When I saw the headline, My secret battle with bulimia, by Diane Keaton I felt pangs of sorrow and tender connection with Diane.
I've always felt, as I admired her through the years, that her smile showed a knowledge of pain and suffering as well as joy and love. And now I feel she's given us a glimpse into the source of that smile: suffering from and being on the path of bulimia recovery.
One of Hollywood's most beloved leading ladies Diane Keaton has revealed she endured a five-year battle with bulimia.
The Oscar-winning actress, 65, admits she developed an eating disorder after being ordered to lose weight at the tender age of 19.
For those of us who know bulimia personally we have knowledge of at least some of the private experiences she lived through with this soul rending disease.
Her bulimia began forty-six years ago when she was 19. It was 1965. Bulimia did not have a name until 1970. She and I were bulimic at the same time. I thought I was the only person in the world who did what I considered horrible behaviors. I wonder if Diane felt that way too.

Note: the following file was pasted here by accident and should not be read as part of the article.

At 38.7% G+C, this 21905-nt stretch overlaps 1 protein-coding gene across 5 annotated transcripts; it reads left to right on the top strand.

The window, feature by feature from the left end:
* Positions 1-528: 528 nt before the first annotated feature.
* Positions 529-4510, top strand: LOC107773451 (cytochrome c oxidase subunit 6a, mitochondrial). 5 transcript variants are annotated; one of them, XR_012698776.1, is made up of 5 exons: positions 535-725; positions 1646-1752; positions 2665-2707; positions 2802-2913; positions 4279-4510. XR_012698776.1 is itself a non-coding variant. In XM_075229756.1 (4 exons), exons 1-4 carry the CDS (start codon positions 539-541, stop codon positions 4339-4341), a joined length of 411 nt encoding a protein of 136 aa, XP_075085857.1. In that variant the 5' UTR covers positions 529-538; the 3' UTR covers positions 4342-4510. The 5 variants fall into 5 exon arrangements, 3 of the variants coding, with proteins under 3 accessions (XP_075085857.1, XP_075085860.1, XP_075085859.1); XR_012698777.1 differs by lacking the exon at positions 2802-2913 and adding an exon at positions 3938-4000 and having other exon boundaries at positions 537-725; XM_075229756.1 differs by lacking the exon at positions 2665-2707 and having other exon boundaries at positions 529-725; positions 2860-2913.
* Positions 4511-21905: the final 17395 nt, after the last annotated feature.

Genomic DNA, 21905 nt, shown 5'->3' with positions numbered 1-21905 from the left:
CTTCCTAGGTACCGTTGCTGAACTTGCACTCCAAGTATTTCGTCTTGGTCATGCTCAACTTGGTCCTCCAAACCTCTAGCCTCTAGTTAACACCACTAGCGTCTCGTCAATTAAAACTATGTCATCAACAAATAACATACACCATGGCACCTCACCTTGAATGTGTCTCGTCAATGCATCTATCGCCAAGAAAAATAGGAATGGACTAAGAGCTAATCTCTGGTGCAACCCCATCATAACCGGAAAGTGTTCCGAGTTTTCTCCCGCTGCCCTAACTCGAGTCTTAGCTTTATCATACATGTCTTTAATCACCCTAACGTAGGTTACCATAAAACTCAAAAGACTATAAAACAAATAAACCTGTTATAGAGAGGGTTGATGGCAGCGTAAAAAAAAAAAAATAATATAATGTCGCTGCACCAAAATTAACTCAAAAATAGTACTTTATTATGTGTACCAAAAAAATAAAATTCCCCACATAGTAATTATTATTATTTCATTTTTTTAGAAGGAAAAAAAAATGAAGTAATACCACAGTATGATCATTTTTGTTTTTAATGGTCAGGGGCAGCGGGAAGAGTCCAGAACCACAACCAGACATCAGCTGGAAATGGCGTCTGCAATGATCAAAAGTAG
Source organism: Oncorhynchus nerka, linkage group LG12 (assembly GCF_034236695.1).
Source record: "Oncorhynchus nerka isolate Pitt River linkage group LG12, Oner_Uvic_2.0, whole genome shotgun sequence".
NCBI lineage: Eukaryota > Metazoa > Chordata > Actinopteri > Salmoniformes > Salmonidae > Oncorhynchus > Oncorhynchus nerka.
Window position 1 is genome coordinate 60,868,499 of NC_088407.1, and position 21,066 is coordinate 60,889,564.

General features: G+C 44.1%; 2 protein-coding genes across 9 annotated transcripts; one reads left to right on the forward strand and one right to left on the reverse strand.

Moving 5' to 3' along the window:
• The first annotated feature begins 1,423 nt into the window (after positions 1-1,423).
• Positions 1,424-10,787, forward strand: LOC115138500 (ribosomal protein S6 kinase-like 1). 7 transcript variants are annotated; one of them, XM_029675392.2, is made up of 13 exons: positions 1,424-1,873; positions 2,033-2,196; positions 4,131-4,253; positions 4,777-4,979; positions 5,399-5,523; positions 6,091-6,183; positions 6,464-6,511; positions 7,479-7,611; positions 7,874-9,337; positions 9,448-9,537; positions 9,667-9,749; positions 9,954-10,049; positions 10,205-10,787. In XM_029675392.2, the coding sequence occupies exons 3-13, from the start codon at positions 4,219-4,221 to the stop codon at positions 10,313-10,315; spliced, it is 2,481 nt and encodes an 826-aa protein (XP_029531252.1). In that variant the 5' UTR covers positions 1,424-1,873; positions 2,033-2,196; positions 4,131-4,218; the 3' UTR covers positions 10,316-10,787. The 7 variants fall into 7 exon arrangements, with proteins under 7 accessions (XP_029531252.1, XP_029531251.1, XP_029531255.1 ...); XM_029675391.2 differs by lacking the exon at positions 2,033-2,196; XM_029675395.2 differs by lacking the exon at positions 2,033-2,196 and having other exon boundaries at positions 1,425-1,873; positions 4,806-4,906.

The shame of acting out the bulimia behaviors, the fear of being discovered and the powerlessness and self loathing for the inability to stop is what anyone with bulimia knows about. It's not only terribly painful. It's also terribly lonely.
I hope she has sturdy and long lasting recovery now. And I hope that if you have or had bulimia, you will continue to be diligent in caring for yourself and living a life that brings you love, joy and satisfaction. The great thing about eating disorder recovery is that you get more than an end to symptoms. You get a rewarding life that is worth living.